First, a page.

The “act of entrustment” and consecration took place during the Holy Year of Redemption, which marked the 1950th anniversary of Christ’s death and resurrection. The Jubilee began on the Feast of the Annunciation (March 25) 1983 and was concluded on Easter Sunday (April 22) 1984.

“In a special way we entrust and consecrate to you those individuals and nations which particularly need to be thus entrusted and consecrated,” John Paul — and all the world’s bishops — said on March 25, 1984.

“From famine and war, deliver us. From nuclear war, from incalculable self-destruction, from every kind of war, deliver us,” said one segment of the prayer.

But the Fatima fanatics — and that is what they are — have not accepted this. They see the alleged apparitions and their message as a magical prophecy of what will happen if certain things — liked consecrating Russia — are not meticulously carried out.

Faith and reason

But Ratzinger rejected this sort of nonsense.

“It should be kept in mind that prophecy in the biblical sense does not mean to predict the future but to explain the will of God for the present, and therefore show the right path to take for the future,” he said.

“A person who foretells what is going to happen responds to the curiosity of the mind which wants to draw back the veil on the future,” he added.

And when the Vatican finally revealed the so-called “third secret” of Fatima, the former CDF prefect and future pope said this:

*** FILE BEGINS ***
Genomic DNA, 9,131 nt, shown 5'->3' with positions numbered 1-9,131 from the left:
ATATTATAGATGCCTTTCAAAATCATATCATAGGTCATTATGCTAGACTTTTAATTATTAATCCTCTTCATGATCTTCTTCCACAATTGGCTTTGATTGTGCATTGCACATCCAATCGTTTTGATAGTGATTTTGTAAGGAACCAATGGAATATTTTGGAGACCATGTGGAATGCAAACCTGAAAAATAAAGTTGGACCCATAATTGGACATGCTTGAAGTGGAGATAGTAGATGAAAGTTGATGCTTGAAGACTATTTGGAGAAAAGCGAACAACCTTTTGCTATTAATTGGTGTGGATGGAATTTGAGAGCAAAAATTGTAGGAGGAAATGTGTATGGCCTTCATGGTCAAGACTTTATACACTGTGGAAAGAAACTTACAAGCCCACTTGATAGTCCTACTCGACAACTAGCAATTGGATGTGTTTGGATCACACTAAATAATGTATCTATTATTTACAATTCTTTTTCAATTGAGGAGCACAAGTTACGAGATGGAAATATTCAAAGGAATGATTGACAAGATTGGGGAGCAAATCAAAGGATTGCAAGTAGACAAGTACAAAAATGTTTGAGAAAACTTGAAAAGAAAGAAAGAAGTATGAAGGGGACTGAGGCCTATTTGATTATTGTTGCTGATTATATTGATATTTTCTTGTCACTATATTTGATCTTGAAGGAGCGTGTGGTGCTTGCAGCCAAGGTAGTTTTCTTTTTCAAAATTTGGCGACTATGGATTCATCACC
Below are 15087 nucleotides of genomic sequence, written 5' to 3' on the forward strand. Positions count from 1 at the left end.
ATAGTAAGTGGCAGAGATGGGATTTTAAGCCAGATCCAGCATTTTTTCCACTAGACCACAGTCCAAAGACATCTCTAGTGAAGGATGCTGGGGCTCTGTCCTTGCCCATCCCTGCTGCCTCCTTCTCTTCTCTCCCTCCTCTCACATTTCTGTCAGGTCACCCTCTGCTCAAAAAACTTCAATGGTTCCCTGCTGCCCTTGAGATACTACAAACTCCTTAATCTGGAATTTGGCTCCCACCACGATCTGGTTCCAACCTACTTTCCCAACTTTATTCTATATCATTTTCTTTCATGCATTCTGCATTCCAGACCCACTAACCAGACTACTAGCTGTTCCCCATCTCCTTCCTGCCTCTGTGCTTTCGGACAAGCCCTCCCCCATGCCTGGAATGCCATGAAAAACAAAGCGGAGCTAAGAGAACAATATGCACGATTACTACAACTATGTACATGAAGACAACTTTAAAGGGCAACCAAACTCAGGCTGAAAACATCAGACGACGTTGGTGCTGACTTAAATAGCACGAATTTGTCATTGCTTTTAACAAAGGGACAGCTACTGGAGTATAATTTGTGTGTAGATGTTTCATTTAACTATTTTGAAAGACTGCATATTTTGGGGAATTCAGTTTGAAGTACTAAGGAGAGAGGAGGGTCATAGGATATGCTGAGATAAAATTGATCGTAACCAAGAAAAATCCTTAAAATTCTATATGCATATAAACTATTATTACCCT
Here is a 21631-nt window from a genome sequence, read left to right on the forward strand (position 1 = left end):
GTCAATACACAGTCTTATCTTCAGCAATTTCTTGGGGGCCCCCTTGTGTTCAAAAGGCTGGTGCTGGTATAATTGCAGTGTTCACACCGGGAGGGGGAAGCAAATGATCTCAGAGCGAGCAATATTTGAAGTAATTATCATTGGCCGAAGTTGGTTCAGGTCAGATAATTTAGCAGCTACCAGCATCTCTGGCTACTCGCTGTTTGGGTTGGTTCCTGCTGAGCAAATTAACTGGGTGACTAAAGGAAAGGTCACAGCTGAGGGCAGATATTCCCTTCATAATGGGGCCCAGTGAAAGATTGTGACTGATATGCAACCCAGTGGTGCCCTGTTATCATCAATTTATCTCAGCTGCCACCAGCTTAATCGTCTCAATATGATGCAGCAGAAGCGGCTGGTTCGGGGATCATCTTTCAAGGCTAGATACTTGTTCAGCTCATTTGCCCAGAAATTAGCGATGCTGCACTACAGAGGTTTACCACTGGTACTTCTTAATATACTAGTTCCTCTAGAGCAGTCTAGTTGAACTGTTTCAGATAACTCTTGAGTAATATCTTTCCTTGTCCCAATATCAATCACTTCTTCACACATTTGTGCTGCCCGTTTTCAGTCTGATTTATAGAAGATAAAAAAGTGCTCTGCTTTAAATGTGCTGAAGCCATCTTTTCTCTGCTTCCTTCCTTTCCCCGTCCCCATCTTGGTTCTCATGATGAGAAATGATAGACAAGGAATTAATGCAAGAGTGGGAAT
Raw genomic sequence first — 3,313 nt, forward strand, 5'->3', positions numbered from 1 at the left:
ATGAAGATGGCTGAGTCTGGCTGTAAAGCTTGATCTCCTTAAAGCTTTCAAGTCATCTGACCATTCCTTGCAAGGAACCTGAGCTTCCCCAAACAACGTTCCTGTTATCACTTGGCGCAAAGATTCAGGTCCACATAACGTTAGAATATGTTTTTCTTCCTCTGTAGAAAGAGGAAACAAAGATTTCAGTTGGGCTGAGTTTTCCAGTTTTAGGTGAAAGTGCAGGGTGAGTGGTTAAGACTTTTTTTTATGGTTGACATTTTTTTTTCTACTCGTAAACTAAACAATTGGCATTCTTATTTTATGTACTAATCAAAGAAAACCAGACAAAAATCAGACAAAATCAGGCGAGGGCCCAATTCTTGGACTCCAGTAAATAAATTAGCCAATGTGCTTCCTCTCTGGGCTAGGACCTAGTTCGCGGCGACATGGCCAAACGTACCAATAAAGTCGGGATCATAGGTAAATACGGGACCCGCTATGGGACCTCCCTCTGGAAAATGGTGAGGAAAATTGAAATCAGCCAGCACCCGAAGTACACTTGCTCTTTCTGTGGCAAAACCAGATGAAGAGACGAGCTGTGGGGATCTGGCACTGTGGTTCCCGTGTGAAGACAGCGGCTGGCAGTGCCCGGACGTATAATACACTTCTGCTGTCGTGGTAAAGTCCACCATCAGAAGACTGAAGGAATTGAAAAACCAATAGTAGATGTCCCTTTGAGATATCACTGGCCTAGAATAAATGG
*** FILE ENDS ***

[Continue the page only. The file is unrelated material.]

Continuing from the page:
Insofar as individual events are described, they belong to the past. Those who expected exciting apocalyptic revelations about the end of the world or the future course of history are bound to be disappointed.

Fatima does not satisfy our curiosity in this way, just as Christian faith in general cannot be reduced to an object of mere curiosity.

What remains was already evident when we began our reflections on the text of the “secret”: the exhortation to prayer as the path of “salvation for souls” and, likewise, the summons to penance and conversion.

“Allow me to add here a personal recollection,” Ratzinger said at one point in the theological explanation.

“In a conversation with me, Sister Lucia said that it appeared ever more clearly to her that the purpose of all the apparitions was to help people to grow more and more in faith, hope and love — everything else was intended to lead to this,” he said.

Pope Francis will likely reiterate this next week when he consecrates Russia and Ukraine to the Immaculate Heart of Mary. And, hopefully, he will insist that this act is symbolic, as were the words and images the child-visionaries at Fatima allegedly heard and saw.

This is not some magic trick or commercial exchange — a consecration in exchange for peace.

The high priests of our time, including the Bishop of Rome, must focus principally on leading the Christian people in prayer and help them grow more firmly in faith, hope and love.

Everything else is in the hands of God. Read more